There are many Hip Hop aficionados who would place Big Daddy Kane on their list of the culture’s all-time greats. But which emcees make BDK’s Mount Rushmore?
Big Tigger recently spoke to Big Daddy Kane for V-103’s The Big Tigger Morning Show on Audacy. The conversation included the “Ain’t No Half Steppin'” performer naming his personal Top 4 rappers in history.
“If we’re talking during that era of late 80s, early 90s, I would say myself, [KRS-One], Rakim, and [Kool G Rap]. It changes with each era,” said Big Daddy Kane. He added, “There are artists that did great things in their era, so I acknowledge them that way. I mean going all the way back to Melle Mel, Kool Moe Dee, Grandmaster Caz, those cats.”
Big Daddy Kane rose to prominence in the 1980s. The New Yorker released the Recording Industry Association of America (RIAA) Gold-certified studio albums Long Live the Kane in 1988 and It’s a Big Daddy Thing in 1989.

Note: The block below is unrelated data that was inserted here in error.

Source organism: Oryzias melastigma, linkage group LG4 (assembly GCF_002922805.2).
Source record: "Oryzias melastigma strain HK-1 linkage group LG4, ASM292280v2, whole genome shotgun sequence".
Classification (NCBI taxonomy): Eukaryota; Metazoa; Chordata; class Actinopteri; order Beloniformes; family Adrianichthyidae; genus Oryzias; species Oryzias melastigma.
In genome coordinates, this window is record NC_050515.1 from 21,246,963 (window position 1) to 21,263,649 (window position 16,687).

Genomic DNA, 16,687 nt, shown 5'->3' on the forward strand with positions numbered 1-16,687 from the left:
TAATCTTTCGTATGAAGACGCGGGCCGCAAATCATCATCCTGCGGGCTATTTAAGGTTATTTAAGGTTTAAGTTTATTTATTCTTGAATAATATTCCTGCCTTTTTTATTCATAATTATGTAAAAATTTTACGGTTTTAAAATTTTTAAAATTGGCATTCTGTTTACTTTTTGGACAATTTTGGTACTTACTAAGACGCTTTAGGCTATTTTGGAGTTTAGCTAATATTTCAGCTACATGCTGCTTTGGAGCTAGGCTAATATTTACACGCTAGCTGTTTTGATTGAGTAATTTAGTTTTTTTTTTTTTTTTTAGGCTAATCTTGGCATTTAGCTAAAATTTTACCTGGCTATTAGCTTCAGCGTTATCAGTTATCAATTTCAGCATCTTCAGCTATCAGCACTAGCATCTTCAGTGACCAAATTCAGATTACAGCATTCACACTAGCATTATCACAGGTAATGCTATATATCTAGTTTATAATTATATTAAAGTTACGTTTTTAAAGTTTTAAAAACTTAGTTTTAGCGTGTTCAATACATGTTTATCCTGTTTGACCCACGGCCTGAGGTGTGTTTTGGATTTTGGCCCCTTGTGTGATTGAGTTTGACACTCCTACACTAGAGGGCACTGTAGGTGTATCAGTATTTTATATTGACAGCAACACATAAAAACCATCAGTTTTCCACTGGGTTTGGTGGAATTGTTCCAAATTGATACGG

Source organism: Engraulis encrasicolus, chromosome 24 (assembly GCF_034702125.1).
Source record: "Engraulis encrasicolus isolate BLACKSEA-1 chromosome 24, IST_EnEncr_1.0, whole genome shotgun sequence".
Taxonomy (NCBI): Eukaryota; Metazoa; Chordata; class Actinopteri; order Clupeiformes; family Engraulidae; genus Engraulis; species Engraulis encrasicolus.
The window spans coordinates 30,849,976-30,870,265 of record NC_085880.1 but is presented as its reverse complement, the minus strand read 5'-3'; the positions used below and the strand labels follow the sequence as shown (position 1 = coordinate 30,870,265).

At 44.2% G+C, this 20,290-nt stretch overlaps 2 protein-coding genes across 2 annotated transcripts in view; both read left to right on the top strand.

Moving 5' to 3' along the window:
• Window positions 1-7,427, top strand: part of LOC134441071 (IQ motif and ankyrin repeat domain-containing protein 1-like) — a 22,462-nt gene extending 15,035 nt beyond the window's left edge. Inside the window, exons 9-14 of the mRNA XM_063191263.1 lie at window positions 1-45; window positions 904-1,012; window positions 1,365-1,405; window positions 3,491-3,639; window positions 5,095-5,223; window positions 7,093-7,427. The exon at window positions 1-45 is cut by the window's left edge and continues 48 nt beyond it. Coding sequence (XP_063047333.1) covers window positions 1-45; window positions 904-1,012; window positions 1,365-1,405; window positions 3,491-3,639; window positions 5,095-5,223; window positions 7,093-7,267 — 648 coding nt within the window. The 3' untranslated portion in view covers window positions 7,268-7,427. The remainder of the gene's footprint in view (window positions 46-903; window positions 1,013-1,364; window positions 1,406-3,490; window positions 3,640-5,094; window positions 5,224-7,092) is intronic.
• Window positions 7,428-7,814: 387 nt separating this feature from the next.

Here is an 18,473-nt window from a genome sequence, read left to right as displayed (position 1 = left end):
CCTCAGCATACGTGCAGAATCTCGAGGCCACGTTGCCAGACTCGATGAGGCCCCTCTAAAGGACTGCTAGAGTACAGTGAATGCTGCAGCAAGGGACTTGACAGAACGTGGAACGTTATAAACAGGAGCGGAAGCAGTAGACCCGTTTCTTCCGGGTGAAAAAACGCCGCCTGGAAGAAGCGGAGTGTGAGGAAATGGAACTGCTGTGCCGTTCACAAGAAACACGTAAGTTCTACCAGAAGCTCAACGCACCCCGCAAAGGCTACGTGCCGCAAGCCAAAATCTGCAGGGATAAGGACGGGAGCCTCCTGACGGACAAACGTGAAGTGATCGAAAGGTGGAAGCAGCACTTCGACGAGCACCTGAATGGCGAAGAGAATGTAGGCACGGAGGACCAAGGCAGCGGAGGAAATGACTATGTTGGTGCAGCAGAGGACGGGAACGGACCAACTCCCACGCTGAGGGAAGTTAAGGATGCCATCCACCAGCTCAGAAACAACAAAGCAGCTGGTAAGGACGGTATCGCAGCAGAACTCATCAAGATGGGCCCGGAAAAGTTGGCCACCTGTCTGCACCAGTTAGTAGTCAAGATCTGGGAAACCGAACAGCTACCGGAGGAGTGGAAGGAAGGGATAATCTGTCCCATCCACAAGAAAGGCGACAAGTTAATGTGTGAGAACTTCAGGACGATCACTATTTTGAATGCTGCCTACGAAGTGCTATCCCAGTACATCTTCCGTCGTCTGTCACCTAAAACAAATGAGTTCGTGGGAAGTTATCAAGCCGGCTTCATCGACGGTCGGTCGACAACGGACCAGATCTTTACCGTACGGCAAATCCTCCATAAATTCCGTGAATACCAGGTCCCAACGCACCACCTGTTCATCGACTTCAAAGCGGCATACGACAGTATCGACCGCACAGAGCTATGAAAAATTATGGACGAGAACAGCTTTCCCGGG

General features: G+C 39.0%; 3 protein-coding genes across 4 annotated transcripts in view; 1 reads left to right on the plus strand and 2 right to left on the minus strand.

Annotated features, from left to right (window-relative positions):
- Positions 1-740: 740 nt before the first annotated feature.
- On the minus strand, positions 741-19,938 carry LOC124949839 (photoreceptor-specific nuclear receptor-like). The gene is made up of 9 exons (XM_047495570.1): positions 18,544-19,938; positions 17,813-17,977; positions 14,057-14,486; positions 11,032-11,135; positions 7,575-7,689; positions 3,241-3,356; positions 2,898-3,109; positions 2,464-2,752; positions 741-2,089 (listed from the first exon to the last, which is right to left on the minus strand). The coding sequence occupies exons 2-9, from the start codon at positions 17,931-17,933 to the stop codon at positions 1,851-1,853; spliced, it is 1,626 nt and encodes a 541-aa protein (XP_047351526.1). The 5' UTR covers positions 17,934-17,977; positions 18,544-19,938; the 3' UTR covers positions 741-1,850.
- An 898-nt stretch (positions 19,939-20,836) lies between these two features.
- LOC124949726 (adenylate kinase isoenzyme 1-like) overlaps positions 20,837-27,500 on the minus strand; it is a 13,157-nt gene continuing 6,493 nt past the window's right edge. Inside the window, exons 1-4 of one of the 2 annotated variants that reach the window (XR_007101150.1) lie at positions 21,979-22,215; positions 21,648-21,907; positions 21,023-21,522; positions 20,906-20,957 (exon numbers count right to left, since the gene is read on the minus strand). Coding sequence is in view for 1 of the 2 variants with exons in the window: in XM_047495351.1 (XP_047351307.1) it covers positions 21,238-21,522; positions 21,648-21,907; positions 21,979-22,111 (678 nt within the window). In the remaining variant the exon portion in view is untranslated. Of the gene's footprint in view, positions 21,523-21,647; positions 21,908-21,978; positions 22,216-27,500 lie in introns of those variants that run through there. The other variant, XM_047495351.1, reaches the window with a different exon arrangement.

Marley Marly’s classic 1988 posse cut “The Symphony” featured Masta Ace, Kool G Rap, Craig G, and Big Daddy Kane. That song became extremely influential in Hip Hop with later rappers incorporating elements of “The Symphony” into their own music.
Big Daddy Kane took part in the show-long celebration of Hip Hop’s 50th anniversary at the 2023 BET Awards. The 54-year-old Golden Age representative shared the stage with Kid Capri, The Sugarhill Gang, MC Lyte, and D-Nice.
“To get another 50, I believe that we need to bridge that gap between the older generation and the younger generation,” Kane told Big Tigger. “We had our shot, we did our thing, we’re still around, and we have a fan base that supports us for our catalog. So we’re not trying to threaten the younger generation, not trying to replace them.”
BDK also stated, “I would love to sit down with the likes of like Lil Uzi Vert or Kodak Black or Migos, any of these cats, just to build. I think that’s what’s important when there can be a connection where the past generation can talk with the future generation and give them game.”